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The making of ‘Ghost Ship’

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Date Added: 7th December 2016
Software used:


Ishikawa Tomoya reveals the thought process and workflow behind his atmospheric image, Ghost Ship


In Japan, my job is to make architectural perspective and having always wanted to draw a perspective freely outside work, Ghost ship was made.

My concept art always starts by building up rough images in my head, not on paper. This will be my base to start constructing my visual. This makes my painting speed swift and more efficient. My ideas are inspired by daily visits to the 3dtotal homepage and looking at different artists' work.

Step 01: Paint

As I mentioned above, a rough idea is built up in my head, so I can start painting right away. The final form in my head is a ghost ship that appears into the shore, lit by the moonlight glowing in the dark. First, I decide the overall perspective and the darkness of the atmosphere.


Step 02: Photos and lighting

Secondly, I start to add each part. I gather images that are suitable for this work from and Thinking about direct moonlight and diffuse reflections from sea surface, I add details of highlights which should appear on the ship's corners and surfaces.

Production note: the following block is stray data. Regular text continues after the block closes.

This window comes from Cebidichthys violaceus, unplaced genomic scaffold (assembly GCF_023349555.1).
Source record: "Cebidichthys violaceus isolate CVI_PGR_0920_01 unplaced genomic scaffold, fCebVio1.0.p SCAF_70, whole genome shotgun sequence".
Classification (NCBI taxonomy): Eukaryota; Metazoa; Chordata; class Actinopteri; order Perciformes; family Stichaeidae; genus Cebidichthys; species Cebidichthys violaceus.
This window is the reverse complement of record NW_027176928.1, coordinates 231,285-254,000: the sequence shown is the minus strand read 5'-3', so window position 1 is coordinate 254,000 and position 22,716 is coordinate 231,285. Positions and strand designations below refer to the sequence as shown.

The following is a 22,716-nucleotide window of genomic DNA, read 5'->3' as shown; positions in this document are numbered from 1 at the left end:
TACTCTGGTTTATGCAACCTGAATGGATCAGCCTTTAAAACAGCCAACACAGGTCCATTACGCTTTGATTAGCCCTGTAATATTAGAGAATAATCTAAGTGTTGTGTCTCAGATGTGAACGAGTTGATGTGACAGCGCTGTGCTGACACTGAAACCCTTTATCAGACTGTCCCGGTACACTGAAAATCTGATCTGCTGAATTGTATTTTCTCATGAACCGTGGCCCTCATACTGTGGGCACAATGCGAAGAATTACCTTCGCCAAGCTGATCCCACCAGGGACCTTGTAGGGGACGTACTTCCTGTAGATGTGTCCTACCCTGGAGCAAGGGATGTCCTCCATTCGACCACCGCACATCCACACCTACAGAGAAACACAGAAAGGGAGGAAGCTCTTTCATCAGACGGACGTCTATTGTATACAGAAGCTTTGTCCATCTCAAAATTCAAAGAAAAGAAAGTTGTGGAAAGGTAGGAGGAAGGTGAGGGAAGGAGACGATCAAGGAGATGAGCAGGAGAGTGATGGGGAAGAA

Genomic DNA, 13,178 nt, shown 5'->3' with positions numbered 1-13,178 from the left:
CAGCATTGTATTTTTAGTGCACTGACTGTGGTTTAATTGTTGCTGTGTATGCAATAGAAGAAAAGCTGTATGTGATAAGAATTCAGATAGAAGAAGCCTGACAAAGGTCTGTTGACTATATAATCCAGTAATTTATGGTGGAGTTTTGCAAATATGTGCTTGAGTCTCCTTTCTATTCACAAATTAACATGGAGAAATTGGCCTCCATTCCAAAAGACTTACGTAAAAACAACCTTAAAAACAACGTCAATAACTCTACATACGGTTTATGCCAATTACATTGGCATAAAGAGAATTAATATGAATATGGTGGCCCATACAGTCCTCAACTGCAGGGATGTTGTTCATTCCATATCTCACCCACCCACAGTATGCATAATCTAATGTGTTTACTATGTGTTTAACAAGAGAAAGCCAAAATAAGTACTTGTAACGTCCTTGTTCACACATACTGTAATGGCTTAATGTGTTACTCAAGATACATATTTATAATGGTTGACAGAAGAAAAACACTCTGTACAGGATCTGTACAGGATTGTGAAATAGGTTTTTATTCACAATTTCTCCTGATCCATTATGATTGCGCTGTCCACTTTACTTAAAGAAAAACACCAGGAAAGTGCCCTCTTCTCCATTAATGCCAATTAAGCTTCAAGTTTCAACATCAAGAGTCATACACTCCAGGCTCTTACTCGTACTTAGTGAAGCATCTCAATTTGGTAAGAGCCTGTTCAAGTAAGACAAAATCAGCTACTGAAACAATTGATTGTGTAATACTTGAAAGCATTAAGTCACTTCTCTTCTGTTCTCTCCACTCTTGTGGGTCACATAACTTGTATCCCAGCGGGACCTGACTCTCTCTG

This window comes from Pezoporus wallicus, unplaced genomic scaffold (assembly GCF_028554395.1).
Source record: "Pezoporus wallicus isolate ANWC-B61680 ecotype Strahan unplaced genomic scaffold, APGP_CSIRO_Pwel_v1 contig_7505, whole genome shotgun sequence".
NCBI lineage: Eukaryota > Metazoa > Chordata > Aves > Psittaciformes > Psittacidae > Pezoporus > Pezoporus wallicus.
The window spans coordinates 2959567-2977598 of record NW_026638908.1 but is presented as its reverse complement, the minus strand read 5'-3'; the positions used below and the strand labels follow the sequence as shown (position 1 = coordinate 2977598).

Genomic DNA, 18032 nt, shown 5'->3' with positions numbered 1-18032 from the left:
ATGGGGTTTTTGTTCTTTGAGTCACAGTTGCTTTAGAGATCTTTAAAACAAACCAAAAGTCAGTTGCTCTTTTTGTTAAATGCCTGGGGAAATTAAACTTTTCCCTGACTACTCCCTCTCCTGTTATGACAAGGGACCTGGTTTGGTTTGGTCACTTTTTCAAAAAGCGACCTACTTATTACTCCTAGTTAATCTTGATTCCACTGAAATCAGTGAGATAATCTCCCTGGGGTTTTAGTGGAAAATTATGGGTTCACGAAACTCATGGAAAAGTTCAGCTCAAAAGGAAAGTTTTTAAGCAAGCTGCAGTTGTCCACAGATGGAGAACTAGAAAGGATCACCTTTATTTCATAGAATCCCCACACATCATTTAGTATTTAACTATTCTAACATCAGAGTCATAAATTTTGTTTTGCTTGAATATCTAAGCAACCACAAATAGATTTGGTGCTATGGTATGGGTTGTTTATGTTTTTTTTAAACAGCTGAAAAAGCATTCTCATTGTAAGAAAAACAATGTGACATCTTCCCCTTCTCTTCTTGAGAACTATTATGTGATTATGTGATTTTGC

Step 03: Atmosphere

I add fog between the ship and rock, creating the unique atmosphere into the scene. At this point, I felt a little emptiness in the perspective, so I added more rocks to the foreground.



Step 04: Balancing the image

When the work starts to come together, I lower the intensity of the whole scene. By doing this, I can check the balance of shading. From this I noticed that:

1. The ship and the rock are too close; the ship isn?t balanced with the rock.
2. The moonlight on the rock placed on both sides of the scene is not enough, which made it impossible to recognize the shape.
3. Less shadowing on the foreground made the scene flat and didn?t create enough depth to the scene.


Step 05: Adding in final highlights

From the points mentioned above, I moved the ship and made the rock smaller, creating more space in between. Thinking about the direction of the moonlight, I added more highlights to objects. Also I added highlights made by the reflections from the sea?s surface, which appears on the rocks.

Adding highlights in opposite directions to foreground objects, makes them stand out more which creates depth to the scene. The strong highlights from the moonlight to the ship help it to stand out as the main object.


Final image

Related links

Check out Ishikawa's webite
Take a look at Beginner's Guide to Digital Painting in Photoshop: Sci-Fi and Fantasy from the 3dtotal shop


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Readers Comments (Newest on Top)
Manimator500 on Thu, 15 December 2016 12:23am
Nice one dude, I love the "religious" clouds
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